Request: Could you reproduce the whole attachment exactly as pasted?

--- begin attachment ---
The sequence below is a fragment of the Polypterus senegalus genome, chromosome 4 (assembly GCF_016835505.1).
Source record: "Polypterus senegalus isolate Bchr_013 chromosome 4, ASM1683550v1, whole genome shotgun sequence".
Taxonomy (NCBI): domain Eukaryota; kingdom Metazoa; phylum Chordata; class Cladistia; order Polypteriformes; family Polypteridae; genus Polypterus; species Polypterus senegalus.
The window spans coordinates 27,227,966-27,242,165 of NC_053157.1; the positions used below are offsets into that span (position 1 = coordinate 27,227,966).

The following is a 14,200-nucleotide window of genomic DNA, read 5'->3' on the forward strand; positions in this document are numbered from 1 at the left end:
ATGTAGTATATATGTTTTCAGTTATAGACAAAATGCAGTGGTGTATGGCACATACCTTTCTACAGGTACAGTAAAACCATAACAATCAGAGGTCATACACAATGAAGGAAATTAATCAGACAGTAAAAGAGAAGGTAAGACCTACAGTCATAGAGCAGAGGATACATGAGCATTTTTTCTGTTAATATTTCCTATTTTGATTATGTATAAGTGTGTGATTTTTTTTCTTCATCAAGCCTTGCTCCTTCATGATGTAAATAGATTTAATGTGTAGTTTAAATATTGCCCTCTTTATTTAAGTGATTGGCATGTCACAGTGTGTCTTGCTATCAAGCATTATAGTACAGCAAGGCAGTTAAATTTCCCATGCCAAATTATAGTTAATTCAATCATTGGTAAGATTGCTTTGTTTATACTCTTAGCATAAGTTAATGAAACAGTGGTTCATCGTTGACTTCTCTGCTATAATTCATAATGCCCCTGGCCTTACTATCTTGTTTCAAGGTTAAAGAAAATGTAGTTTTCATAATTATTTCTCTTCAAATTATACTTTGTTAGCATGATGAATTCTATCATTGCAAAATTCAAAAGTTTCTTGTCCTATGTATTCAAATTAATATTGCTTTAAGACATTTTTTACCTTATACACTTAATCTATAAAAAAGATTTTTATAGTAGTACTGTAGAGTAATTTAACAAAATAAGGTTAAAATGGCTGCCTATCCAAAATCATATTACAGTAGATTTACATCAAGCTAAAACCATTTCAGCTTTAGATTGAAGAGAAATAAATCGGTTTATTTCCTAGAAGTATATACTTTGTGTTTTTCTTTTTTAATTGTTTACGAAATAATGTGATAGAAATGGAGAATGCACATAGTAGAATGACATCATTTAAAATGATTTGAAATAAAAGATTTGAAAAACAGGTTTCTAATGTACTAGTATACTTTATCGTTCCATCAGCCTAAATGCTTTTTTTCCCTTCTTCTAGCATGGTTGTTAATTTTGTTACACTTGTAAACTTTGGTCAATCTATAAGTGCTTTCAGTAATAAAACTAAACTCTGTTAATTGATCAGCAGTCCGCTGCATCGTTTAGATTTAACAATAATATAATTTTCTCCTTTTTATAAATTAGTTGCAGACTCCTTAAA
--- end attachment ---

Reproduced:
The sequence below is a fragment of the Polypterus senegalus genome, chromosome 4 (assembly GCF_016835505.1).
Source record: "Polypterus senegalus isolate Bchr_013 chromosome 4, ASM1683550v1, whole genome shotgun sequence".
Taxonomy (NCBI): domain Eukaryota; kingdom Metazoa; phylum Chordata; class Cladistia; order Polypteriformes; family Polypteridae; genus Polypterus; species Polypterus senegalus.
The window spans coordinates 27,227,966-27,242,165 of NC_053157.1; the positions used below are offsets into that span (position 1 = coordinate 27,227,966).

The following is a 14,200-nucleotide window of genomic DNA, read 5'->3' on the forward strand; positions in this document are numbered from 1 at the left end:
ATGTAGTATATATGTTTTCAGTTATAGACAAAATGCAGTGGTGTATGGCACATACCTTTCTACAGGTACAGTAAAACCATAACAATCAGAGGTCATACACAATGAAGGAAATTAATCAGACAGTAAAAGAGAAGGTAAGACCTACAGTCATAGAGCAGAGGATACATGAGCATTTTTTCTGTTAATATTTCCTATTTTGATTATGTATAAGTGTGTGATTTTTTTTCTTCATCAAGCCTTGCTCCTTCATGATGTAAATAGATTTAATGTGTAGTTTAAATATTGCCCTCTTTATTTAAGTGATTGGCATGTCACAGTGTGTCTTGCTATCAAGCATTATAGTACAGCAAGGCAGTTAAATTTCCCATGCCAAATTATAGTTAATTCAATCATTGGTAAGATTGCTTTGTTTATACTCTTAGCATAAGTTAATGAAACAGTGGTTCATCGTTGACTTCTCTGCTATAATTCATAATGCCCCTGGCCTTACTATCTTGTTTCAAGGTTAAAGAAAATGTAGTTTTCATAATTATTTCTCTTCAAATTATACTTTGTTAGCATGATGAATTCTATCATTGCAAAATTCAAAAGTTTCTTGTCCTATGTATTCAAATTAATATTGCTTTAAGACATTTTTTACCTTATACACTTAATCTATAAAAAAGATTTTTATAGTAGTACTGTAGAGTAATTTAACAAAATAAGGTTAAAATGGCTGCCTATCCAAAATCATATTACAGTAGATTTACATCAAGCTAAAACCATTTCAGCTTTAGATTGAAGAGAAATAAATCGGTTTATTTCCTAGAAGTATATACTTTGTGTTTTTCTTTTTTAATTGTTTACGAAATAATGTGATAGAAATGGAGAATGCACATAGTAGAATGACATCATTTAAAATGATTTGAAATAAAAGATTTGAAAAACAGGTTTCTAATGTACTAGTATACTTTATCGTTCCATCAGCCTAAATGCTTTTTTTCCCTTCTTCTAGCATGGTTGTTAATTTTGTTACACTTGTAAACTTTGGTCAATCTATAAGTGCTTTCAGTAATAAAACTAAACTCTGTTAATTGATCAGCAGTCCGCTGCATCGTTTAGATTTAACAATAATATAATTTTCTCCTTTTTATAAATTAGTTGCAGACTCCTTAAA